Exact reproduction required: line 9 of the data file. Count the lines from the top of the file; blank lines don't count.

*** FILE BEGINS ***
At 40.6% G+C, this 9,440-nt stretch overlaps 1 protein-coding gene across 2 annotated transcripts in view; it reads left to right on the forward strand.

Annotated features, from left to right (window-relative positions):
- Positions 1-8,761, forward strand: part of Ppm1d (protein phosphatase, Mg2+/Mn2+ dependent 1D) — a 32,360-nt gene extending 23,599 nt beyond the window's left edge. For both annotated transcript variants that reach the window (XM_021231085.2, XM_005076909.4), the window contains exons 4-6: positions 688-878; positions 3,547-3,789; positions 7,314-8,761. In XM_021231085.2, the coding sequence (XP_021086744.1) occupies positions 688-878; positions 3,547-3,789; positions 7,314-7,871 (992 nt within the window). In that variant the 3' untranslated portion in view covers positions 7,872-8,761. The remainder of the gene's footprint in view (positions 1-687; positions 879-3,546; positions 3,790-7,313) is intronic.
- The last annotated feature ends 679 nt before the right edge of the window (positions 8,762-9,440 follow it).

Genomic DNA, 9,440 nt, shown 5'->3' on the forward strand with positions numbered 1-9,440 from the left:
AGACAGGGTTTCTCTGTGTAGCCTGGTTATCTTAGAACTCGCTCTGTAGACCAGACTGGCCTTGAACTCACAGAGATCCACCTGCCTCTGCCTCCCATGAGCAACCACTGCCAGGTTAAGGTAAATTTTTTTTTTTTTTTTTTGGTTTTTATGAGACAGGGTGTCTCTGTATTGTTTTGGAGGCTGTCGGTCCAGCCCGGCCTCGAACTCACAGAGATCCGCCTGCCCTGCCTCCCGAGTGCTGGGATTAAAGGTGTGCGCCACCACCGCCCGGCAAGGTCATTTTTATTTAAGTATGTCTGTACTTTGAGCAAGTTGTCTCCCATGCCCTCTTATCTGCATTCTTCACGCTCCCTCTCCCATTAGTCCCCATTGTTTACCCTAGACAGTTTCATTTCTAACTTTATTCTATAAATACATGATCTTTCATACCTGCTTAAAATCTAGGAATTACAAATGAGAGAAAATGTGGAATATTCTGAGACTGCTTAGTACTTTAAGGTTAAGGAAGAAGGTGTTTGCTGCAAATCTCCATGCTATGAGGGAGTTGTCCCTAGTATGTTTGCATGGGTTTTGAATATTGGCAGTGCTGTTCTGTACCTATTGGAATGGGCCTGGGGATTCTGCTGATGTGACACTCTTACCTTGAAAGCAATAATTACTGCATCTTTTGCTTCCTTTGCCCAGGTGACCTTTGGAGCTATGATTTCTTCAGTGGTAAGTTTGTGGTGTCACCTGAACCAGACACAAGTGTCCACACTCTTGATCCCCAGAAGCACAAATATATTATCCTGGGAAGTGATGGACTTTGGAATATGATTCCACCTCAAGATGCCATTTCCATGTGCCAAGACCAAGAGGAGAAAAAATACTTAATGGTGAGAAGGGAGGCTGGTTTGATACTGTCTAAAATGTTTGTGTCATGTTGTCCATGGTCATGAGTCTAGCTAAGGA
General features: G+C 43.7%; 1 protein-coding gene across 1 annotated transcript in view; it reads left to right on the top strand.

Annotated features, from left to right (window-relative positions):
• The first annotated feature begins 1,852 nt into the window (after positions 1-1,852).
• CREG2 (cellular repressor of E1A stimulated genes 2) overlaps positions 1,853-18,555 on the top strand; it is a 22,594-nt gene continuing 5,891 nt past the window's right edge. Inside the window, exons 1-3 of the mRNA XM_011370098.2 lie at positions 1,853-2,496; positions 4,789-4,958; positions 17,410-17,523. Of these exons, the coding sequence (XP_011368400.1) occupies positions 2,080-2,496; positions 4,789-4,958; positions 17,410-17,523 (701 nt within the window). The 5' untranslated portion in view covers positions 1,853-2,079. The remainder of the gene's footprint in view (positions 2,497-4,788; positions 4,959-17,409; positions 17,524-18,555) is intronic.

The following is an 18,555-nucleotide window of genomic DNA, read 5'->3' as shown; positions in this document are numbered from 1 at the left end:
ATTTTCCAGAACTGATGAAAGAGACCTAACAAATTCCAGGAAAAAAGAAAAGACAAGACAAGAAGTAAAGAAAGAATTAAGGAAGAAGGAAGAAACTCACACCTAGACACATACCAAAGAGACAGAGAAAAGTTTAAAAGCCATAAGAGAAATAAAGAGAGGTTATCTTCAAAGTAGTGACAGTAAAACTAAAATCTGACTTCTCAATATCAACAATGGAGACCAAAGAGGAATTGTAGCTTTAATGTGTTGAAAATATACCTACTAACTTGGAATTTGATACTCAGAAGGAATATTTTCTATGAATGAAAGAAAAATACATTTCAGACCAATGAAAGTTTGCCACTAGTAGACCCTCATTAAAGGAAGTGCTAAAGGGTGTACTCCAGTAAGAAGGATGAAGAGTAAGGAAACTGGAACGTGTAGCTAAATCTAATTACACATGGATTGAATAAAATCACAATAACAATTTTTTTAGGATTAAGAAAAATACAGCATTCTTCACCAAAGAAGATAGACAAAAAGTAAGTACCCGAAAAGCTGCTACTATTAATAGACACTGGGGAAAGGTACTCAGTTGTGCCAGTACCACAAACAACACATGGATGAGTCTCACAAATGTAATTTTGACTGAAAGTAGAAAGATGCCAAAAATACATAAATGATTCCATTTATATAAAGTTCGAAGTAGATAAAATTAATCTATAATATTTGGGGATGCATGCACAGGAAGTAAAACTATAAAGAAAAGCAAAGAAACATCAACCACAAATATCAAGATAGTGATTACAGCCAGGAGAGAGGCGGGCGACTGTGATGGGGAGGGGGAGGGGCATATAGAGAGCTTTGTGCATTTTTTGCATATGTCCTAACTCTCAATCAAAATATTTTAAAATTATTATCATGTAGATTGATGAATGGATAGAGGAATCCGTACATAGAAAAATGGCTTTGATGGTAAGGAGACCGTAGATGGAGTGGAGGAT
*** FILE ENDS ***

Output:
• The first annotated feature begins 1,852 nt into the window (after positions 1-1,852).